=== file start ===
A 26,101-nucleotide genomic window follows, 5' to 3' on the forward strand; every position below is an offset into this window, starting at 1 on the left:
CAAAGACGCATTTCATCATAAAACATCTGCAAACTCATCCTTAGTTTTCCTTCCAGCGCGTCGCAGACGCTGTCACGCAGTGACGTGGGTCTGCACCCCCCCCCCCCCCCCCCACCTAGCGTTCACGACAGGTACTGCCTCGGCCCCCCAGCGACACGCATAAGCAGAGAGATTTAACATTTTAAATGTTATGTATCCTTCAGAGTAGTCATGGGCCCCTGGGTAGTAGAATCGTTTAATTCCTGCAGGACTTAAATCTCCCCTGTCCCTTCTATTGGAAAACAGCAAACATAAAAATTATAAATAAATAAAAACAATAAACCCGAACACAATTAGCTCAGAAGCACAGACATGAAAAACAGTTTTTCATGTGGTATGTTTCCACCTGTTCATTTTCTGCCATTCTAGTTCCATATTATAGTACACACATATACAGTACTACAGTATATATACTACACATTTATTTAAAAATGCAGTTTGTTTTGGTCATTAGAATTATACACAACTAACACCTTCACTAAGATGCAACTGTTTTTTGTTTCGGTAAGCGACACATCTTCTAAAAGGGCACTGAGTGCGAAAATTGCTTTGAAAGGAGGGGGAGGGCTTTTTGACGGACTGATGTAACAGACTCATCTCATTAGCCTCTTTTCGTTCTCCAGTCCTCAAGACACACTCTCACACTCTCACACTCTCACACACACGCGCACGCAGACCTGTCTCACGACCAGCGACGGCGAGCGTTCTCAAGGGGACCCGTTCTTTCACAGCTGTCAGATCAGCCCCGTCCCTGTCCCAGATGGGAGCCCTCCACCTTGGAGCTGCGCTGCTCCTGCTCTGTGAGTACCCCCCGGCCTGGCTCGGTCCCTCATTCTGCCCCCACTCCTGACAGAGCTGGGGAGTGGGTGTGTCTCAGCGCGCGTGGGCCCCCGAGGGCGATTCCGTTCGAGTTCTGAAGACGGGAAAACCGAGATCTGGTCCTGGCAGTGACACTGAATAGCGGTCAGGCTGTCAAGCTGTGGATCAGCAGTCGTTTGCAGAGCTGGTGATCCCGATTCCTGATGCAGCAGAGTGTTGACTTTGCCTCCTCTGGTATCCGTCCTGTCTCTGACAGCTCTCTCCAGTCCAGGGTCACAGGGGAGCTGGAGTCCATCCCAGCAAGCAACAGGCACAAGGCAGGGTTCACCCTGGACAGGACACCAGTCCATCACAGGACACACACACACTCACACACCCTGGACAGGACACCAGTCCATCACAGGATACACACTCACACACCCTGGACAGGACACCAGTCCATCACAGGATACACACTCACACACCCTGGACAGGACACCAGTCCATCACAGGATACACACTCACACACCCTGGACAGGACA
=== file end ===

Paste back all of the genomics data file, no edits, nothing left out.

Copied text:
A 26,101-nucleotide genomic window follows, 5' to 3' on the forward strand; every position below is an offset into this window, starting at 1 on the left:
CAAAGACGCATTTCATCATAAAACATCTGCAAACTCATCCTTAGTTTTCCTTCCAGCGCGTCGCAGACGCTGTCACGCAGTGACGTGGGTCTGCACCCCCCCCCCCCCCCCCCACCTAGCGTTCACGACAGGTACTGCCTCGGCCCCCCAGCGACACGCATAAGCAGAGAGATTTAACATTTTAAATGTTATGTATCCTTCAGAGTAGTCATGGGCCCCTGGGTAGTAGAATCGTTTAATTCCTGCAGGACTTAAATCTCCCCTGTCCCTTCTATTGGAAAACAGCAAACATAAAAATTATAAATAAATAAAAACAATAAACCCGAACACAATTAGCTCAGAAGCACAGACATGAAAAACAGTTTTTCATGTGGTATGTTTCCACCTGTTCATTTTCTGCCATTCTAGTTCCATATTATAGTACACACATATACAGTACTACAGTATATATACTACACATTTATTTAAAAATGCAGTTTGTTTTGGTCATTAGAATTATACACAACTAACACCTTCACTAAGATGCAACTGTTTTTTGTTTCGGTAAGCGACACATCTTCTAAAAGGGCACTGAGTGCGAAAATTGCTTTGAAAGGAGGGGGAGGGCTTTTTGACGGACTGATGTAACAGACTCATCTCATTAGCCTCTTTTCGTTCTCCAGTCCTCAAGACACACTCTCACACTCTCACACTCTCACACACACGCGCACGCAGACCTGTCTCACGACCAGCGACGGCGAGCGTTCTCAAGGGGACCCGTTCTTTCACAGCTGTCAGATCAGCCCCGTCCCTGTCCCAGATGGGAGCCCTCCACCTTGGAGCTGCGCTGCTCCTGCTCTGTGAGTACCCCCCGGCCTGGCTCGGTCCCTCATTCTGCCCCCACTCCTGACAGAGCTGGGGAGTGGGTGTGTCTCAGCGCGCGTGGGCCCCCGAGGGCGATTCCGTTCGAGTTCTGAAGACGGGAAAACCGAGATCTGGTCCTGGCAGTGACACTGAATAGCGGTCAGGCTGTCAAGCTGTGGATCAGCAGTCGTTTGCAGAGCTGGTGATCCCGATTCCTGATGCAGCAGAGTGTTGACTTTGCCTCCTCTGGTATCCGTCCTGTCTCTGACAGCTCTCTCCAGTCCAGGGTCACAGGGGAGCTGGAGTCCATCCCAGCAAGCAACAGGCACAAGGCAGGGTTCACCCTGGACAGGACACCAGTCCATCACAGGACACACACACACTCACACACCCTGGACAGGACACCAGTCCATCACAGGATACACACTCACACACCCTGGACAGGACACCAGTCCATCACAGGATACACACTCACACACCCTGGACAGGACACCAGTCCATCACAGGATACACACTCACACACCCTGGACAGGACA